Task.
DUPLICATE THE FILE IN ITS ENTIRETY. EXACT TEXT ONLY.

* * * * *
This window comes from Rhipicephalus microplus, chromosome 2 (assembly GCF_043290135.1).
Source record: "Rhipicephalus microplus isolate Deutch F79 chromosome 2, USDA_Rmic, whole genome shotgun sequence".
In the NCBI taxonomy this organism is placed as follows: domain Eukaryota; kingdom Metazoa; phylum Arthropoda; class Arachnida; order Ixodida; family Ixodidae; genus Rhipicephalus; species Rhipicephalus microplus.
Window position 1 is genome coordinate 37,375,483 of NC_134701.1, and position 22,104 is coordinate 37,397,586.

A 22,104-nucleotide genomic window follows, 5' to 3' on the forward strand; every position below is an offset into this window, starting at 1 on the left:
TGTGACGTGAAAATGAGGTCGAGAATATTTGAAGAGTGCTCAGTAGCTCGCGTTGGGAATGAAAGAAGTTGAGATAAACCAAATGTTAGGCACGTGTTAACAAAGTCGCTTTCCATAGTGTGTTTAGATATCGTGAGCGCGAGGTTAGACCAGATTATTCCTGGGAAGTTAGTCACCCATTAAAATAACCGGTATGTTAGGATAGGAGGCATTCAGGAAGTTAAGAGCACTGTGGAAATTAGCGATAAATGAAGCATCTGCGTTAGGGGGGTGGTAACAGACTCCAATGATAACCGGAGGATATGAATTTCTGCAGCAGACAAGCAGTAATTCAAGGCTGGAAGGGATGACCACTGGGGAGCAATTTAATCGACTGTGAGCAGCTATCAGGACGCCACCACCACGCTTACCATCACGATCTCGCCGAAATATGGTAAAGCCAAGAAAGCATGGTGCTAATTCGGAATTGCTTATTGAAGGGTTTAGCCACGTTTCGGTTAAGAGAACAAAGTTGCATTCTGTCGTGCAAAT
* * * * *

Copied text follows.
This window comes from Rhipicephalus microplus, chromosome 2 (assembly GCF_043290135.1).
Source record: "Rhipicephalus microplus isolate Deutch F79 chromosome 2, USDA_Rmic, whole genome shotgun sequence".
In the NCBI taxonomy this organism is placed as follows: domain Eukaryota; kingdom Metazoa; phylum Arthropoda; class Arachnida; order Ixodida; family Ixodidae; genus Rhipicephalus; species Rhipicephalus microplus.
Window position 1 is genome coordinate 37,375,483 of NC_134701.1, and position 22,104 is coordinate 37,397,586.

A 22,104-nucleotide genomic window follows, 5' to 3' on the forward strand; every position below is an offset into this window, starting at 1 on the left:
TGTGACGTGAAAATGAGGTCGAGAATATTTGAAGAGTGCTCAGTAGCTCGCGTTGGGAATGAAAGAAGTTGAGATAAACCAAATGTTAGGCACGTGTTAACAAAGTCGCTTTCCATAGTGTGTTTAGATATCGTGAGCGCGAGGTTAGACCAGATTATTCCTGGGAAGTTAGTCACCCATTAAAATAACCGGTATGTTAGGATAGGAGGCATTCAGGAAGTTAAGAGCACTGTGGAAATTAGCGATAAATGAAGCATCTGCGTTAGGGGGGTGGTAACAGACTCCAATGATAACCGGAGGATATGAATTTCTGCAGCAGACAAGCAGTAATTCAAGGCTGGAAGGGATGACCACTGGGGAGCAATTTAATCGACTGTGAGCAGCTATCAGGACGCCACCACCACGCTTACCATCACGATCTCGCCGAAATATGGTAAAGCCAAGAAAGCATGGTGCTAATTCGGAATTGCTTATTGAAGGGTTTAGCCACGTTTCGGTTAAGAGAACAAAGTTGCATTCTGTCGTGCAAAT